Given the momentum built by these technological advances, a group of approximately 70 scientists gathered in Annecy, France in July 2018 for an Expert Meeting on sero-epidemiology organized by the Mérieux Foundation USA. This group, the Collaboration on Integrated Biomarkers Surveillance (CIBS), included scientists from Australia, Belgium, Cameroon, China, Ethiopia, France, Mozambique, the Netherlands, Norway, Senegal, Spain, Sweden, Switzerland, United Kingdom, United States, and Zambia (see S1 Acknowledgments). CIBS conducted a landscape analysis of existing technologies and approaches that support developing an integrated serosurveillance platform. Based on the results, CIBS established the objectives, technical requirements, ethical issues, logistical considerations, and funding that would be needed for such a platform. Here, we summarize CIBS’s insights and their proposed roadmap for implementation. Many of the areas for development overlap with recommendations released in 2020 by the Pan American Health Organization (PAHO) for integrative serological surveillance in the Americas based on case studies in Mexico and Paraguay [17], as well as a 2021 review on elimination surveillance for NTDs [18].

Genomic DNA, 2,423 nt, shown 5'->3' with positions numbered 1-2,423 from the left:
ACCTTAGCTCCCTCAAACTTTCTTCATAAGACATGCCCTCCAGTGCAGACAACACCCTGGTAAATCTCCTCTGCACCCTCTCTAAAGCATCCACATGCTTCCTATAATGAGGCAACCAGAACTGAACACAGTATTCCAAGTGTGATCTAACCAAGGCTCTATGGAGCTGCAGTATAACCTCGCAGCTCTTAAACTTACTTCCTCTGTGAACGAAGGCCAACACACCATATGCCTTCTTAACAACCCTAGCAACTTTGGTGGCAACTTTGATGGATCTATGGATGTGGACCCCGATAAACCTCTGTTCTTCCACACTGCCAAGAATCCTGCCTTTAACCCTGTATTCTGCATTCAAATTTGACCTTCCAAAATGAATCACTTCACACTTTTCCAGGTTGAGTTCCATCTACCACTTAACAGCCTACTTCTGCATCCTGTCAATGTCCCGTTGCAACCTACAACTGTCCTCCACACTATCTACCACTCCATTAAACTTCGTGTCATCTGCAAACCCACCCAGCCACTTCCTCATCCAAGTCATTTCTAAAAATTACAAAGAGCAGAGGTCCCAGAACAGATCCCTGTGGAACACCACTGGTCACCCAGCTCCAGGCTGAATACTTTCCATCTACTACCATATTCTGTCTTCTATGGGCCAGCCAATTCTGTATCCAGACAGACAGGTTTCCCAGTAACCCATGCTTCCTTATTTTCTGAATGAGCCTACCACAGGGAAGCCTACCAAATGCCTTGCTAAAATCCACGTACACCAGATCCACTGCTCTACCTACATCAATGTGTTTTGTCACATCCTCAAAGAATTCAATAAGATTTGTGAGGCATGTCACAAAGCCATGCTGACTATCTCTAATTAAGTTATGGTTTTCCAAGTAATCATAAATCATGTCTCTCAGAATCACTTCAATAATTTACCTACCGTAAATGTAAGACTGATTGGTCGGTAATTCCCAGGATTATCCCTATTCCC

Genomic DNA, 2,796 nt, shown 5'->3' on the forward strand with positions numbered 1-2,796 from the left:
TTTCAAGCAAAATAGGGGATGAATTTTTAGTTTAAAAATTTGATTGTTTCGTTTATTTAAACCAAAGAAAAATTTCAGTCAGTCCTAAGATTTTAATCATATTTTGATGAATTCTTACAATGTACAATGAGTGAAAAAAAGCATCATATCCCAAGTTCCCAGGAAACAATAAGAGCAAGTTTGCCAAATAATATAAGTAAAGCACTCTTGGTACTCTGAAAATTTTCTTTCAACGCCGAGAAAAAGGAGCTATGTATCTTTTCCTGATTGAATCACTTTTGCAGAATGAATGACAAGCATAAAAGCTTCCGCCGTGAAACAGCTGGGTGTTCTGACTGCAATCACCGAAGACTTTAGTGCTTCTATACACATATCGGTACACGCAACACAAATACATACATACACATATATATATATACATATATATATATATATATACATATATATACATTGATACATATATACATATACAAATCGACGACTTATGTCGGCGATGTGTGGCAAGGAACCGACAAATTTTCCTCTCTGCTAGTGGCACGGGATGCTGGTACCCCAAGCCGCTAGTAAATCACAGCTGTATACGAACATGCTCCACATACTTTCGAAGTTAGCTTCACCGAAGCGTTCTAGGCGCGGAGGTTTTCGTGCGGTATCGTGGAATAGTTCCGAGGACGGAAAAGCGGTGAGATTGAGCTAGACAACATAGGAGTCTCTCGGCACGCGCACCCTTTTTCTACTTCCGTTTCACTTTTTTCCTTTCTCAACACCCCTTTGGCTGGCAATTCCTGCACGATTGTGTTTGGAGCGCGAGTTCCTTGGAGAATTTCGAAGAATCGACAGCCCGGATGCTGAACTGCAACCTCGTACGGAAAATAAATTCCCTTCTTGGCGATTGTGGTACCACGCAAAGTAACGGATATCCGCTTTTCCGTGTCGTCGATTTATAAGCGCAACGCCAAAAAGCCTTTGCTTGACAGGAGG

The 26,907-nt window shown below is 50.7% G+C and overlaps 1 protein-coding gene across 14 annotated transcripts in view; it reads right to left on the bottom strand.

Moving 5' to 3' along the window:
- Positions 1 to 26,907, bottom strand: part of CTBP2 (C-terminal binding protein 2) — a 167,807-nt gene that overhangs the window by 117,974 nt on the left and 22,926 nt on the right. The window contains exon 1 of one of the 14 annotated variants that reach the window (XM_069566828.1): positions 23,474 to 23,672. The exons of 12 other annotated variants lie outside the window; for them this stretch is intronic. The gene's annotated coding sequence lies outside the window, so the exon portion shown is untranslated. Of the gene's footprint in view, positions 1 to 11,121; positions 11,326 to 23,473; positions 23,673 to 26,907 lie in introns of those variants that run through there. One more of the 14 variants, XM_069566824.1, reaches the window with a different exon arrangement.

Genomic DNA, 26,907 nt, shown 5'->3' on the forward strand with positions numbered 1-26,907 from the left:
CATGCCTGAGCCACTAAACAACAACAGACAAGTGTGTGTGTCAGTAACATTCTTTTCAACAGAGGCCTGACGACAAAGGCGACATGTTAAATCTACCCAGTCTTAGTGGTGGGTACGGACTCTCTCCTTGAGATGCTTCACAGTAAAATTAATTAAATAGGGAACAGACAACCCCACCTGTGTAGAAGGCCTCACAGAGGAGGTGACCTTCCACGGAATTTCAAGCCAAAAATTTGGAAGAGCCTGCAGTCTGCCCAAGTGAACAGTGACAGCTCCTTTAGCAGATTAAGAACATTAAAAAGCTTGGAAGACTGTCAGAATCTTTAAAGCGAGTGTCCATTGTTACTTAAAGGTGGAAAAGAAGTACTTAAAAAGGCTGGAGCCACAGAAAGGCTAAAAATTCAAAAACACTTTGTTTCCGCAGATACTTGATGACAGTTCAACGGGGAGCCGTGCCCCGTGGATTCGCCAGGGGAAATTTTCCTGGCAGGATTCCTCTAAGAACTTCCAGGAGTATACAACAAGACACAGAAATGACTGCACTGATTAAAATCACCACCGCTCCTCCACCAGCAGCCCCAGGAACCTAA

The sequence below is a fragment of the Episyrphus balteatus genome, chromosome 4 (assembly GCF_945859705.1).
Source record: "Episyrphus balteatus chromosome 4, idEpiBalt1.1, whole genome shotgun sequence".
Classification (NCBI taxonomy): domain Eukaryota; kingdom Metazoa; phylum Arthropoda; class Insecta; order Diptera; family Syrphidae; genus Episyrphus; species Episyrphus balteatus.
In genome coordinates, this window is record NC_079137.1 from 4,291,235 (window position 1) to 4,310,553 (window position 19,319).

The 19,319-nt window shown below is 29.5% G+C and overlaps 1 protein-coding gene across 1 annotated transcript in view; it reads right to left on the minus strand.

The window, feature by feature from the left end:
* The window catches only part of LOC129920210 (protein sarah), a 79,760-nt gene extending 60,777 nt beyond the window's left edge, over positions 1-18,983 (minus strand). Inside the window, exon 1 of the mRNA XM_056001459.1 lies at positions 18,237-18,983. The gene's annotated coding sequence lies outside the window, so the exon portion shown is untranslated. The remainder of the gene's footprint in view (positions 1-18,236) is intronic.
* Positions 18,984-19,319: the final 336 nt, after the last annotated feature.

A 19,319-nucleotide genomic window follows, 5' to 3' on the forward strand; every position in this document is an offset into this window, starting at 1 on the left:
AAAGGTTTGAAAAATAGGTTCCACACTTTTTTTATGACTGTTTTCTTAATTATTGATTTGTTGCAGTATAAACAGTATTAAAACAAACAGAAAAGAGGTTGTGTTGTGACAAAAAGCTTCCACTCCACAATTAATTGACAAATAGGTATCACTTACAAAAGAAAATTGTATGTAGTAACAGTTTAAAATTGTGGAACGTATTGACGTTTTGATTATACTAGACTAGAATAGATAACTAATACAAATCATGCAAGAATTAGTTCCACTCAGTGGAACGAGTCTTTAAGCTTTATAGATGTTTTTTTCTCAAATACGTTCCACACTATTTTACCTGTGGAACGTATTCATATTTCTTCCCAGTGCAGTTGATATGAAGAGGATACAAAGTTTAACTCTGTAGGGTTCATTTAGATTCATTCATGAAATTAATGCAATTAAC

Objectives of an integrated serosurveillance platform

The objectives of an integrated serosurveillance platform are 2-fold (Box 1). First, to identify use-cases for serosurveillance (e.g., identifying recent exposure versus immunity; see Box 2 for examples) and support the validation of serological biomarkers markers for each. Second, to support the development of integrated serosurveillance systems, using these biomarkers, to provide actionable health outcome measures for interventions.